Wednesday, October 22, 2008


I know that you’re probably thinking that salt is salt, that salt is white, and that there’s nothing new about salt to learn. But are you sure? Think about the kinds of salt that you already know: there’s the iodized and fine-grained refined salt that you use on your table, there’s the rock salt that you use for melting snow and making ice cream, there’s Kosher salt, there’s the sea salt that you see in the grocery but probably never buy, and if you’re into food, perhaps you’ve heard of fleur de sel.

So you really do know that salt just isn’t one single white, refined, fine-grained seasoning. In fact, salt comes in myriad forms and colors from all over the world. And each salt has different flavors. Years ago, my wife was skeptical that you can really taste the difference, so we set up a tasting of all the salts that we had in the house: Morton’s iodized table salt, Morton’s Kosher salt, La Baleine Fine Sea Salt, and fleur de sel. The very expensive fleur de sel was easily the best with the least salty and the most complex flavor, the sea salt was next, then the kosher, and we figured out that Morton’s iodized is not worth having in the house and it hasn't been in more than 15 years.

Salt has been a prized seasoning since the beginning of time and up until modern times, extraordinarily valuable. From this value derives the word salary and the phrase “worth his salt.” Mark Kurlansky, known for taking esoteric subjects and creating enjoyably readable books from them, has tackled the subject in his book Salt: A World History. Although lacking any real ties to the culinary arena, this world history told from the perspective of salt is an engaging read and I recommend it highly, if you like history.

Here’s an overview of the salts that we use in the restaurant:

Morton’s Kosher Salt. This is our workhorse salt at the restaurant. It looks good on food, it tastes good, it sticks less to our fingers than fine salt, and it is less likely to be sucked up the vent hood than fine salt. And what a battle it is to find it. Fortunately, our grocery store carries it, so we buy it at retail just like you. All our distributors carry other brands and they are awful by comparison. The term kosher is misleading; the salt is not per se kosher, but it is used in the act of koshering meats.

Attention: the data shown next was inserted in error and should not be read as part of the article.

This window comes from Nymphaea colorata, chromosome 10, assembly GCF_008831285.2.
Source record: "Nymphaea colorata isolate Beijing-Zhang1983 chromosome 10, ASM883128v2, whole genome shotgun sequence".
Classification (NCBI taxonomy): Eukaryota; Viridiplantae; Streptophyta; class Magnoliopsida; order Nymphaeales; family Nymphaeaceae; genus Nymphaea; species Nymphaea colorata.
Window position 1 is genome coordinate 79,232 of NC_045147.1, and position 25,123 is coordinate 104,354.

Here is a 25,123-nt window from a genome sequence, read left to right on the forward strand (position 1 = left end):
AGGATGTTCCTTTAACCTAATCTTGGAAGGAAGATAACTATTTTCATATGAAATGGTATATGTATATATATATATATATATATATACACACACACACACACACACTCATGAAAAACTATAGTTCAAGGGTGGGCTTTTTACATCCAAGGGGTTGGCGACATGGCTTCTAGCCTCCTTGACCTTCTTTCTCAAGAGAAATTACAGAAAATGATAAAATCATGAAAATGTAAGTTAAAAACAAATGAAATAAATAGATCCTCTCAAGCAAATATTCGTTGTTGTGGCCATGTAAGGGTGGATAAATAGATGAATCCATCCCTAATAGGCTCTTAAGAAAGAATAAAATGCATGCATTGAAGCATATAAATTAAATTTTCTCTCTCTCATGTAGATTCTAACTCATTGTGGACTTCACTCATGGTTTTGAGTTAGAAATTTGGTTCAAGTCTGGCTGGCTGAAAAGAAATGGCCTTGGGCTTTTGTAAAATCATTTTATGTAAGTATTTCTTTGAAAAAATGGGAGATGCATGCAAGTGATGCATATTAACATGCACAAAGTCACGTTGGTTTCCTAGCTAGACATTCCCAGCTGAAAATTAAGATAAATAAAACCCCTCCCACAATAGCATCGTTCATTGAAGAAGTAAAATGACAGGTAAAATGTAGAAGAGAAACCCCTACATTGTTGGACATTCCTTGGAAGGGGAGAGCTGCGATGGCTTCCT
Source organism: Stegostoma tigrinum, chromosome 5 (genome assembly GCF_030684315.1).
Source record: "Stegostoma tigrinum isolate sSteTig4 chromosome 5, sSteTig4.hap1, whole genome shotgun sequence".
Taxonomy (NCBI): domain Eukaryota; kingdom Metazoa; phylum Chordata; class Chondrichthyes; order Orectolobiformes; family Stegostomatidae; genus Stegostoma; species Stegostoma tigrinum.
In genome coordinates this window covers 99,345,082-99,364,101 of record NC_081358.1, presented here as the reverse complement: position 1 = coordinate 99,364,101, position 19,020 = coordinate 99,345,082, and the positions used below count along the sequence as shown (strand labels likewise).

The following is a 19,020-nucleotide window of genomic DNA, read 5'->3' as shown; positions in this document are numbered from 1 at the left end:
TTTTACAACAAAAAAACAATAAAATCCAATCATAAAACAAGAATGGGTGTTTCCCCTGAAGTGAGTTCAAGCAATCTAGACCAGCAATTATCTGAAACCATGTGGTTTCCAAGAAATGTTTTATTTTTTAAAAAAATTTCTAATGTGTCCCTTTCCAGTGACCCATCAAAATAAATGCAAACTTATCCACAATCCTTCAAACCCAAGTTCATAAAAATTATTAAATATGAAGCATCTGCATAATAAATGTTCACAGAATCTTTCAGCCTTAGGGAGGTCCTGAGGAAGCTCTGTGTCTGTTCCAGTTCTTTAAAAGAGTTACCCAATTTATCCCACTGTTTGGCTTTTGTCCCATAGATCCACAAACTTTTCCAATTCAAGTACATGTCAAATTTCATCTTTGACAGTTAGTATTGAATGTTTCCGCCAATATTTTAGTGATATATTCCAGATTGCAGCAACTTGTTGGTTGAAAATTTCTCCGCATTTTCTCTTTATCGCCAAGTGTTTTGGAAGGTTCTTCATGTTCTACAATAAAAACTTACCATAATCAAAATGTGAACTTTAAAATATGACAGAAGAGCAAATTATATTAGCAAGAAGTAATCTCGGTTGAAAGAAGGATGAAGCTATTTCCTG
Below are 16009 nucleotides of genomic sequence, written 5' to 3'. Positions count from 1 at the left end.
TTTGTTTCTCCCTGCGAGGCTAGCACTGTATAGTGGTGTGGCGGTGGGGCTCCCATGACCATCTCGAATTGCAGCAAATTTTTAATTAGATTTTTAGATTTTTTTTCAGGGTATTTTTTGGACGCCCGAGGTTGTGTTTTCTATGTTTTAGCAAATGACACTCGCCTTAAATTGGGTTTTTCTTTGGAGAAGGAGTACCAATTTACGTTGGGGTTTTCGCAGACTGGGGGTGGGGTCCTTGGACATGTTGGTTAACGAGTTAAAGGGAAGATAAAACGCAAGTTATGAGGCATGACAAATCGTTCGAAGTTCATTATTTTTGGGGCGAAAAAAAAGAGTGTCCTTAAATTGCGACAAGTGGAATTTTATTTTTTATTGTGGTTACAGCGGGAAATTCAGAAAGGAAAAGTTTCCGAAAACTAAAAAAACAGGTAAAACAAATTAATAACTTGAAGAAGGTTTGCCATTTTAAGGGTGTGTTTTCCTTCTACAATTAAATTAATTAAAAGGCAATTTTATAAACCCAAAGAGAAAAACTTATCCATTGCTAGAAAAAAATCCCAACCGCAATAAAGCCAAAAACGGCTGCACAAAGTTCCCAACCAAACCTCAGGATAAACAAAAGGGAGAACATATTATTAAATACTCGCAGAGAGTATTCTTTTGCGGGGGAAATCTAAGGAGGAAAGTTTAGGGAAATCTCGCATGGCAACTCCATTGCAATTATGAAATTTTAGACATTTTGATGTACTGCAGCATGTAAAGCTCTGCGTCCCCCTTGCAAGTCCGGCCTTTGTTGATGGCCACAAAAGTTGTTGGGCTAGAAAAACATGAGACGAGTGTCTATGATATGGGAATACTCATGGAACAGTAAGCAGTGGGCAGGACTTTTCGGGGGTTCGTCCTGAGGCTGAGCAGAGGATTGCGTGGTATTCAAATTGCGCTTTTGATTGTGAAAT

Fleur de Sel. Fleur de sel (salt flowers) is the French name for salt crystals that form on the surface of salt ponds and are skimmed off with a special rake, as has been done for centuries. The crystals have a delicate texture, a pleasant crunch, and are always off-white in color reflecting the mineral content of the salt. Each body of water produces a slightly different taste and color because the mineral content of the water is different. These minerals, missing from refined table salt, are what give fleur de sel its unique flavor. The proper role for fleur de sel is as a finishing salt. Just a little bit sprinkled over a dish right before the table lends a pleasant saltiness and crunch. You may see fleur de sel referred to as sel gris (grey salt, because it is off-white).

Mallorcan Black Olive-Flavored Flor de Sal. We use a black olive-flavored fleur de sel (flor de sal in Spanish) made by mixing the salt with ground black olives. This is an incomparable finishing salt for roasted fish, lending a subtle and delicious Mediterranean flavor.

Smoked Sea Salt. Sometimes, we don’t have the time or the means to smoke something and yet we want a smoky flavor. When chipotle peppers would be too spicy or bacon would destroy a vegetarian dish, we might reach for the jar of smoked sea salt. It is very aggressively flavored, so we use it only in tiny amounts. It’s not for everyone, but we are happy to have it in our arsenal.

Himalayan Pink Salt. We fill the salt mills on our tables with Himalayan pink salt that we get from Pakistan via France. The pink tint indicates that the salt contains iron oxides. We use it for its beautiful color on the table.

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